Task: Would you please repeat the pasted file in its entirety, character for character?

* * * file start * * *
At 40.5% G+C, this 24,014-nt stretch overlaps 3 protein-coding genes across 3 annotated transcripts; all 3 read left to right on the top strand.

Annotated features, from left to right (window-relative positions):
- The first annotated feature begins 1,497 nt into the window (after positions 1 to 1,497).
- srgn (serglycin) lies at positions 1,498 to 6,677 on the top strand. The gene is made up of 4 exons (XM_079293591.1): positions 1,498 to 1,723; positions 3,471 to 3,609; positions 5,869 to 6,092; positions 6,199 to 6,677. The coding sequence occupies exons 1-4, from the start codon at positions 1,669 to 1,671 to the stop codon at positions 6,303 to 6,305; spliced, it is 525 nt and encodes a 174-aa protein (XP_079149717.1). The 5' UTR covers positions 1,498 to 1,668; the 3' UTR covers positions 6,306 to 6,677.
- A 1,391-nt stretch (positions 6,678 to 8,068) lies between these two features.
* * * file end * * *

At 40.5% G+C, this 24,014-nt stretch overlaps 3 protein-coding genes across 3 annotated transcripts; all 3 read left to right on the top strand.

Annotated features, from left to right (window-relative positions):
- The first annotated feature begins 1,497 nt into the window (after positions 1 to 1,497).
- srgn (serglycin) lies at positions 1,498 to 6,677 on the top strand. The gene is made up of 4 exons (XM_079293591.1): positions 1,498 to 1,723; positions 3,471 to 3,609; positions 5,869 to 6,092; positions 6,199 to 6,677. The coding sequence occupies exons 1-4, from the start codon at positions 1,669 to 1,671 to the stop codon at positions 6,303 to 6,305; spliced, it is 525 nt and encodes a 174-aa protein (XP_079149717.1). The 5' UTR covers positions 1,498 to 1,668; the 3' UTR covers positions 6,306 to 6,677.
- A 1,391-nt stretch (positions 6,678 to 8,068) lies between these two features.